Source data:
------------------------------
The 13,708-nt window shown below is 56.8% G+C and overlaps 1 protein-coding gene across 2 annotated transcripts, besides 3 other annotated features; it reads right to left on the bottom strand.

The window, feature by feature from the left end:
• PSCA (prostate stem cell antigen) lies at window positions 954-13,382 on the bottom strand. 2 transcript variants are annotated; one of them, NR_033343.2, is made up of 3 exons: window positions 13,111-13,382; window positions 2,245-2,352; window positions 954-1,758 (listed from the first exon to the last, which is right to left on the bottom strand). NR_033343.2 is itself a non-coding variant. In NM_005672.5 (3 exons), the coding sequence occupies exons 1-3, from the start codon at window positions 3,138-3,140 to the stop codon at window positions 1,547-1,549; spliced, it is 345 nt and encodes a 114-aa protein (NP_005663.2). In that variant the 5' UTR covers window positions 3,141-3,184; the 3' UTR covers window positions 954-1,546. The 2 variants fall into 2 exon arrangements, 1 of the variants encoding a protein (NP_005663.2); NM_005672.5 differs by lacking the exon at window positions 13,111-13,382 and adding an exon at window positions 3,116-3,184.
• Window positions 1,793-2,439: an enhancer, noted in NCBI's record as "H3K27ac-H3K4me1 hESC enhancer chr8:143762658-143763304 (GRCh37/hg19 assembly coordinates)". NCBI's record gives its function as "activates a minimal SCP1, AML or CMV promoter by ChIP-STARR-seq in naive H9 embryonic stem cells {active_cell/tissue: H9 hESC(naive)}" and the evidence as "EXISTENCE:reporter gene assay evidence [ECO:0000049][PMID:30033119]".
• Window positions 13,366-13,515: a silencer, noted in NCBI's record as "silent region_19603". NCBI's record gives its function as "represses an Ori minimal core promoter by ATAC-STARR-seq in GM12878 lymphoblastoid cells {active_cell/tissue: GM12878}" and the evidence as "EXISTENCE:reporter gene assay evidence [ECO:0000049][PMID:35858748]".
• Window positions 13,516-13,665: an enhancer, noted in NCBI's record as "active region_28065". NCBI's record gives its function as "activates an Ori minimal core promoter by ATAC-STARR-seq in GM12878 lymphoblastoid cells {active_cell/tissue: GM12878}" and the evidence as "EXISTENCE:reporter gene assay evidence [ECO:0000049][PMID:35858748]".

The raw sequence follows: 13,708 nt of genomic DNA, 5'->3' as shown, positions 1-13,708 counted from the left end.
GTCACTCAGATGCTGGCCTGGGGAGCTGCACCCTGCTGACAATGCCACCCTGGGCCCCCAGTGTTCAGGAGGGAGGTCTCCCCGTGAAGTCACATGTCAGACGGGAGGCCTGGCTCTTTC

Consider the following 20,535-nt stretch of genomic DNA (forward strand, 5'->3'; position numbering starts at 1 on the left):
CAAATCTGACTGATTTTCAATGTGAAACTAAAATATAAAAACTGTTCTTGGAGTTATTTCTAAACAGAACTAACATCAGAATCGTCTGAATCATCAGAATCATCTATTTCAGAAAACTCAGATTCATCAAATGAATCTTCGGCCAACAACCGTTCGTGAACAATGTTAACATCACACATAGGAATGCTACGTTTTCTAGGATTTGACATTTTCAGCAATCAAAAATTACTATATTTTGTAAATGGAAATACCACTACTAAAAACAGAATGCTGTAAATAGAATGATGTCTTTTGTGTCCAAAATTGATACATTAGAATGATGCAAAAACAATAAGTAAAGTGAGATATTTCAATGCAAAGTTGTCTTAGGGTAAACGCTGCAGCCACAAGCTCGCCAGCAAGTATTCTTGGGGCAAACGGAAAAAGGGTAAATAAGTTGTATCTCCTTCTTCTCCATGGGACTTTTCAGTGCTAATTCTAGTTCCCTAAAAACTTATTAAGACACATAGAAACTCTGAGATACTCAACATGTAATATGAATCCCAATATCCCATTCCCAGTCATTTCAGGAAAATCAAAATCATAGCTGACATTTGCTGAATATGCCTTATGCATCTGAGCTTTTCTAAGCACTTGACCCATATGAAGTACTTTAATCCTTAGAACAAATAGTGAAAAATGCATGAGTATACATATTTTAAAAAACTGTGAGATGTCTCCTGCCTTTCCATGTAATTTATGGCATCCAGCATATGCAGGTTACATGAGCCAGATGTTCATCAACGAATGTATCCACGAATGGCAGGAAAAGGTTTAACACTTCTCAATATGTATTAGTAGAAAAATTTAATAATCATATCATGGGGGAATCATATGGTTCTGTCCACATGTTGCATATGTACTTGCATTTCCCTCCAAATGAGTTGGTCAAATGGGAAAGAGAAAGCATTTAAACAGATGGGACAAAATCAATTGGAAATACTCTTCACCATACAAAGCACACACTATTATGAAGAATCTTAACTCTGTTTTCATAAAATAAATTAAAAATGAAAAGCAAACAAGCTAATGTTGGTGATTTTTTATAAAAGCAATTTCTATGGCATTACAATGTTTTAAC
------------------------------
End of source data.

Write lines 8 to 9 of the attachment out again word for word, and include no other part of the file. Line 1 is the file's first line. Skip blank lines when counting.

GTCACTCAGATGCTGGCCTGGGGAGCTGCACCCTGCTGACAATGCCACCCTGGGCCCCCAGTGTTCAGGAGGGAGGTCTCCCCGTGAAGTCACATGTCAGACGGGAGGCCTGGCTCTTTC

Consider the following 20,535-nt stretch of genomic DNA (forward strand, 5'->3'; position numbering starts at 1 on the left):